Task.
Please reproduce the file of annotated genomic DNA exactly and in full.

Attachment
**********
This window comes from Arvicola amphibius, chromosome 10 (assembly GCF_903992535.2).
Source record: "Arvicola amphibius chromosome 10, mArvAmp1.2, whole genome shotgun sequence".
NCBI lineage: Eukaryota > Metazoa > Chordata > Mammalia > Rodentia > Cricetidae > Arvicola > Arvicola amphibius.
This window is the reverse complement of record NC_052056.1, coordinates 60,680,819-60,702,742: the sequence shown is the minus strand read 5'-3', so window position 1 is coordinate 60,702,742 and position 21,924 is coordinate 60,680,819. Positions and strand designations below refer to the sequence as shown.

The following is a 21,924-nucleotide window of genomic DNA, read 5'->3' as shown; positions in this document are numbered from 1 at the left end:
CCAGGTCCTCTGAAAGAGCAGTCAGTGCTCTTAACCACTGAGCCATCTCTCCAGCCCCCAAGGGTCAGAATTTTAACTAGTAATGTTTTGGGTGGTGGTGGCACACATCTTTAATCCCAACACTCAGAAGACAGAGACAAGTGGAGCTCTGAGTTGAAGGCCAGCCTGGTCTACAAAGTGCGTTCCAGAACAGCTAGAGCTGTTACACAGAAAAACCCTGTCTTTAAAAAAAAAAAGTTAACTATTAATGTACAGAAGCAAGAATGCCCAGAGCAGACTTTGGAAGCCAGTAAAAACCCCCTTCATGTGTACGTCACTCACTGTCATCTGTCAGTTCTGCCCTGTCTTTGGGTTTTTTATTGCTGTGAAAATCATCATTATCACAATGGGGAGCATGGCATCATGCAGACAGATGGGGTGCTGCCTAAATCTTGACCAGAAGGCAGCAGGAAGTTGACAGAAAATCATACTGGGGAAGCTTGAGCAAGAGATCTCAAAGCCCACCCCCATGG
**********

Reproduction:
This window comes from Arvicola amphibius, chromosome 10 (assembly GCF_903992535.2).
Source record: "Arvicola amphibius chromosome 10, mArvAmp1.2, whole genome shotgun sequence".
NCBI lineage: Eukaryota > Metazoa > Chordata > Mammalia > Rodentia > Cricetidae > Arvicola > Arvicola amphibius.
This window is the reverse complement of record NC_052056.1, coordinates 60,680,819-60,702,742: the sequence shown is the minus strand read 5'-3', so window position 1 is coordinate 60,702,742 and position 21,924 is coordinate 60,680,819. Positions and strand designations below refer to the sequence as shown.

The following is a 21,924-nucleotide window of genomic DNA, read 5'->3' as shown; positions in this document are numbered from 1 at the left end:
CCAGGTCCTCTGAAAGAGCAGTCAGTGCTCTTAACCACTGAGCCATCTCTCCAGCCCCCAAGGGTCAGAATTTTAACTAGTAATGTTTTGGGTGGTGGTGGCACACATCTTTAATCCCAACACTCAGAAGACAGAGACAAGTGGAGCTCTGAGTTGAAGGCCAGCCTGGTCTACAAAGTGCGTTCCAGAACAGCTAGAGCTGTTACACAGAAAAACCCTGTCTTTAAAAAAAAAAAGTTAACTATTAATGTACAGAAGCAAGAATGCCCAGAGCAGACTTTGGAAGCCAGTAAAAACCCCCTTCATGTGTACGTCACTCACTGTCATCTGTCAGTTCTGCCCTGTCTTTGGGTTTTTTATTGCTGTGAAAATCATCATTATCACAATGGGGAGCATGGCATCATGCAGACAGATGGGGTGCTGCCTAAATCTTGACCAGAAGGCAGCAGGAAGTTGACAGAAAATCATACTGGGGAAGCTTGAGCAAGAGATCTCAAAGCCCACCCCCATGG